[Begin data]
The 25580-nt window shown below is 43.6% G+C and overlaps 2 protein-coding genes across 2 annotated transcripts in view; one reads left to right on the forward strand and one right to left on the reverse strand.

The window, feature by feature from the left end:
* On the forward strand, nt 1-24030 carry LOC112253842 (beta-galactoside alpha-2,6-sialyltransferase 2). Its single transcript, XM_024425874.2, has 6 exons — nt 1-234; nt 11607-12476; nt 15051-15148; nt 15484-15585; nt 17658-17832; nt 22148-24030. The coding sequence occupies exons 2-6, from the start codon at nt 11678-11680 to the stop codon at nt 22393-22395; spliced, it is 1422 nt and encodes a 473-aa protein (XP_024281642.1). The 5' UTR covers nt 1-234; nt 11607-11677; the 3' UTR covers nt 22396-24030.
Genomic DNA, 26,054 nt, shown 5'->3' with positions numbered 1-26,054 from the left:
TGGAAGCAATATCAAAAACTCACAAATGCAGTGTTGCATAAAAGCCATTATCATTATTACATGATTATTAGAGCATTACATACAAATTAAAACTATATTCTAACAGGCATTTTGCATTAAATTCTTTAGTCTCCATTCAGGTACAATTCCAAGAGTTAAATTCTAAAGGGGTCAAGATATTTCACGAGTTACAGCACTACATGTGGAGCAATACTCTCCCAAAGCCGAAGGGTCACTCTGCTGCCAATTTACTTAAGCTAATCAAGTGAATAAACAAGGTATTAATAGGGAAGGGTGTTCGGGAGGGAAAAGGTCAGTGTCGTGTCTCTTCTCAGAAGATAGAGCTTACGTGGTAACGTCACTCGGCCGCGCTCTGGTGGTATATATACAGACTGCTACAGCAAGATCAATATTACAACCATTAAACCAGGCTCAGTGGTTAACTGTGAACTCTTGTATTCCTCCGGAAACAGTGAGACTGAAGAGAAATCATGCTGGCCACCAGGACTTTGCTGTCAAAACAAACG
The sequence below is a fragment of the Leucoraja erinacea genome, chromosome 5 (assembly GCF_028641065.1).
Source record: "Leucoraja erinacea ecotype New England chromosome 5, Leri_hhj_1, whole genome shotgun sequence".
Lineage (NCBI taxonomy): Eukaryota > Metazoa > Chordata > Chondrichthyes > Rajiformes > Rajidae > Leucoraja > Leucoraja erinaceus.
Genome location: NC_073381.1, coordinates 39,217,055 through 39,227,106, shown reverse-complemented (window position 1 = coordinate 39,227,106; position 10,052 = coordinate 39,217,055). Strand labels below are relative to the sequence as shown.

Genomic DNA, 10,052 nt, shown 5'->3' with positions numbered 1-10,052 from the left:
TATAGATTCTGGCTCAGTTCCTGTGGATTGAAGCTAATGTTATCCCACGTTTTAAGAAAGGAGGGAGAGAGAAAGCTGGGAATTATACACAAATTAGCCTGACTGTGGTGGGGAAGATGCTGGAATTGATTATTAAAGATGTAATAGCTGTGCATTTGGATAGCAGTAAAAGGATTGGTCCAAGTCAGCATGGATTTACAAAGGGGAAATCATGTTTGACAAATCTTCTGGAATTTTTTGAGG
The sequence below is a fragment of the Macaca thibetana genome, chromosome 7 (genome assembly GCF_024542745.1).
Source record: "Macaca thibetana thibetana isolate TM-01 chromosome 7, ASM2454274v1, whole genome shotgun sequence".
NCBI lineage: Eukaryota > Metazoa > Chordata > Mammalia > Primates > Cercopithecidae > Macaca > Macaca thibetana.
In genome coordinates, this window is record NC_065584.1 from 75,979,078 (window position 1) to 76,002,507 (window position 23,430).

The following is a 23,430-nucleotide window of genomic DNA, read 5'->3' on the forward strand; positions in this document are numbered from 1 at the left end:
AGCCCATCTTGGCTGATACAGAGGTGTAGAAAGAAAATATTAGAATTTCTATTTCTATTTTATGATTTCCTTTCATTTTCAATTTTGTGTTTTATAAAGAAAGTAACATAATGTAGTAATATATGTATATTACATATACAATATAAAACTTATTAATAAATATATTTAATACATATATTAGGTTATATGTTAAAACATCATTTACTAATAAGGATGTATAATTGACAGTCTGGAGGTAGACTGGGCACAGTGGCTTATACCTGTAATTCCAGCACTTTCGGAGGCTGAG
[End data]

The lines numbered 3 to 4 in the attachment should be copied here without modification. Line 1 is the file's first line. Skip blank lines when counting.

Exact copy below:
* On the forward strand, nt 1-24030 carry LOC112253842 (beta-galactoside alpha-2,6-sialyltransferase 2). Its single transcript, XM_024425874.2, has 6 exons — nt 1-234; nt 11607-12476; nt 15051-15148; nt 15484-15585; nt 17658-17832; nt 22148-24030. The coding sequence occupies exons 2-6, from the start codon at nt 11678-11680 to the stop codon at nt 22393-22395; spliced, it is 1422 nt and encodes a 473-aa protein (XP_024281642.1). The 5' UTR covers nt 1-234; nt 11607-11677; the 3' UTR covers nt 22396-24030.
Genomic DNA, 26,054 nt, shown 5'->3' with positions numbered 1-26,054 from the left: